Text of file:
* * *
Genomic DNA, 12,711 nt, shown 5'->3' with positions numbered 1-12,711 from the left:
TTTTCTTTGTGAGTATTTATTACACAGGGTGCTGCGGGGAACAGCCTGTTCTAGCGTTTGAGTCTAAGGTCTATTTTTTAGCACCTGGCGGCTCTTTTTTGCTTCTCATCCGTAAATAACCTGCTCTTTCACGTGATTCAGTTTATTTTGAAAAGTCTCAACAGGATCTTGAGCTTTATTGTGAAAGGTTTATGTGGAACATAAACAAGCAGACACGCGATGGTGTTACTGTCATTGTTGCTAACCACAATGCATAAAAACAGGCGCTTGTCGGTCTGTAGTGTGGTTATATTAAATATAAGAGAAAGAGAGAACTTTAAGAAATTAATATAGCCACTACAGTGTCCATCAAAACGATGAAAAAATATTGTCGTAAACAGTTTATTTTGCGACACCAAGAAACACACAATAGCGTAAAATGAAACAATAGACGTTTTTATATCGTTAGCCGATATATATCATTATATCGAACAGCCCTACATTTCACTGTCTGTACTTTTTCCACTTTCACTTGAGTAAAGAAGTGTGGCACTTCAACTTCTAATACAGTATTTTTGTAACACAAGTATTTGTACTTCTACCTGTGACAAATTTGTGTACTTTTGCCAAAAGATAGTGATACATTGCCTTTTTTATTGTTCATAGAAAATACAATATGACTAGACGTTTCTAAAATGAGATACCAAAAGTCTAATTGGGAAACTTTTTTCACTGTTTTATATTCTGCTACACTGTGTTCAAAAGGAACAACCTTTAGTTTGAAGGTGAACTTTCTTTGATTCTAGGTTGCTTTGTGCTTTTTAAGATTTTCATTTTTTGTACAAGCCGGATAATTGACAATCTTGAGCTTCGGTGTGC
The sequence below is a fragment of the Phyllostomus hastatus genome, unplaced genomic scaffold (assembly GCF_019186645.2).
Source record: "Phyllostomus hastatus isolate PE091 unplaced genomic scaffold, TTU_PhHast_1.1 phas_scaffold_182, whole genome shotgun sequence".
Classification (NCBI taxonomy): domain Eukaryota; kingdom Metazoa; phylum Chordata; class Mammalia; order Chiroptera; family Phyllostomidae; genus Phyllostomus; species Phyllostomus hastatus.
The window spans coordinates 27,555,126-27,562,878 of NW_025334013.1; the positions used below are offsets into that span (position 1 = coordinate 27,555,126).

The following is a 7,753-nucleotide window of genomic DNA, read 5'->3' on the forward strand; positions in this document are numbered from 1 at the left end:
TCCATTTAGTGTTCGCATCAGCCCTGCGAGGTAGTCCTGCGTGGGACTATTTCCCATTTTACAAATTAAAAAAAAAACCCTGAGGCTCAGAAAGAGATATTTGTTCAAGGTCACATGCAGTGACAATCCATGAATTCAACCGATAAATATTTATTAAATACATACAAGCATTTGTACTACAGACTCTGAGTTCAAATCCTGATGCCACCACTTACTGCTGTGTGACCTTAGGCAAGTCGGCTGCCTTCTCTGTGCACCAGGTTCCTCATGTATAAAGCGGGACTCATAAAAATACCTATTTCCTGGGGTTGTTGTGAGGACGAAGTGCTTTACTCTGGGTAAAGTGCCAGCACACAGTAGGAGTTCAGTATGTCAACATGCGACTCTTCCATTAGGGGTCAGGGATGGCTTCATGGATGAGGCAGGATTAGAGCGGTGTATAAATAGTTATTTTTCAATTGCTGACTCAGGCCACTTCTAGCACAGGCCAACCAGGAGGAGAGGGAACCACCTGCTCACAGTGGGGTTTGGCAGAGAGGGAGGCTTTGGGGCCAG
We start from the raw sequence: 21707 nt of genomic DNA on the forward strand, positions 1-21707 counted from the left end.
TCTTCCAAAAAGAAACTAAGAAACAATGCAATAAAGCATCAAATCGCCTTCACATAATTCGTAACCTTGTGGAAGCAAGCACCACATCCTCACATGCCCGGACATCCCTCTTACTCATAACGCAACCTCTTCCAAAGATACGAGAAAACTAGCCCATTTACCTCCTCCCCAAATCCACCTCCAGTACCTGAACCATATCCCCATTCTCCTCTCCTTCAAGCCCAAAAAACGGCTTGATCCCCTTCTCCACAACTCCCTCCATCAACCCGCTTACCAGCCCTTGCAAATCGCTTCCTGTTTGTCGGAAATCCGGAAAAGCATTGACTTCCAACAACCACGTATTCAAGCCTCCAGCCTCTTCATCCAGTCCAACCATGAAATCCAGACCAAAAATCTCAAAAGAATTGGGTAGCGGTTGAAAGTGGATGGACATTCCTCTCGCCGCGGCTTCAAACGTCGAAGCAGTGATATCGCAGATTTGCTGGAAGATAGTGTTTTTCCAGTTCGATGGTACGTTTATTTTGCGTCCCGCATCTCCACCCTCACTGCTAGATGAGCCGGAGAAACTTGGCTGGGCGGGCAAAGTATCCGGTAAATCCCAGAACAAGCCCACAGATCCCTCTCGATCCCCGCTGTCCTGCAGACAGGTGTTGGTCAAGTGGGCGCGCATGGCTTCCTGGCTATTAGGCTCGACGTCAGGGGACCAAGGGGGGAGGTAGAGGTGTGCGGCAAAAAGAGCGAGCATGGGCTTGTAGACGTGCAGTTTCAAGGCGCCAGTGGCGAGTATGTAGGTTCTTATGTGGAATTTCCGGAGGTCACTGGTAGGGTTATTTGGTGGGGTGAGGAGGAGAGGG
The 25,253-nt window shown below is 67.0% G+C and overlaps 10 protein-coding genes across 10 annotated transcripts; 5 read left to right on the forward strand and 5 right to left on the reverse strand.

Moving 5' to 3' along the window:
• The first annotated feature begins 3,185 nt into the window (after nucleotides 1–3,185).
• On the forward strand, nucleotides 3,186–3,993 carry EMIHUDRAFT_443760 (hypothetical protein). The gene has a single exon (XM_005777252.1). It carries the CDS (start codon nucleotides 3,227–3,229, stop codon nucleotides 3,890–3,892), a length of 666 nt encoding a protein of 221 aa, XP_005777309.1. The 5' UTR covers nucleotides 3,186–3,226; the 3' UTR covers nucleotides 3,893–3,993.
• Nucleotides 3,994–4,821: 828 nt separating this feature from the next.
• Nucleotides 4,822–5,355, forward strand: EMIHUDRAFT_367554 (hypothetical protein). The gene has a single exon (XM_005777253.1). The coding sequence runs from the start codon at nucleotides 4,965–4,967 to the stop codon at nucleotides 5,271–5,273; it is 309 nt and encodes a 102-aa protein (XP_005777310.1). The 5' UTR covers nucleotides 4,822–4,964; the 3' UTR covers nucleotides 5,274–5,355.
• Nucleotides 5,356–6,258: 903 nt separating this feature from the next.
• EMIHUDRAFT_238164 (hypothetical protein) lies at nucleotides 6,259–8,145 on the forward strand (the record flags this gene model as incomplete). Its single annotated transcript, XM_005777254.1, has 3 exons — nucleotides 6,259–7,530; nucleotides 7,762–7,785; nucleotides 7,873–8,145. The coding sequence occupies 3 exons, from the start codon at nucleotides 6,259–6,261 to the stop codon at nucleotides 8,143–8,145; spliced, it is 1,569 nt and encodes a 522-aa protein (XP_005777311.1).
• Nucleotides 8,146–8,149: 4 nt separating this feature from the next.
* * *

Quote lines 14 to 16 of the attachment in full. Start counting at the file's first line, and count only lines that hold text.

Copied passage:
• On the forward strand, nucleotides 3,186–3,993 carry EMIHUDRAFT_443760 (hypothetical protein). The gene has a single exon (XM_005777252.1). It carries the CDS (start codon nucleotides 3,227–3,229, stop codon nucleotides 3,890–3,892), a length of 666 nt encoding a protein of 221 aa, XP_005777309.1. The 5' UTR covers nucleotides 3,186–3,226; the 3' UTR covers nucleotides 3,893–3,993.
• Nucleotides 3,994–4,821: 828 nt separating this feature from the next.
• Nucleotides 4,822–5,355, forward strand: EMIHUDRAFT_367554 (hypothetical protein). The gene has a single exon (XM_005777253.1). The coding sequence runs from the start codon at nucleotides 4,965–4,967 to the stop codon at nucleotides 5,271–5,273; it is 309 nt and encodes a 102-aa protein (XP_005777310.1). The 5' UTR covers nucleotides 4,822–4,964; the 3' UTR covers nucleotides 5,274–5,355.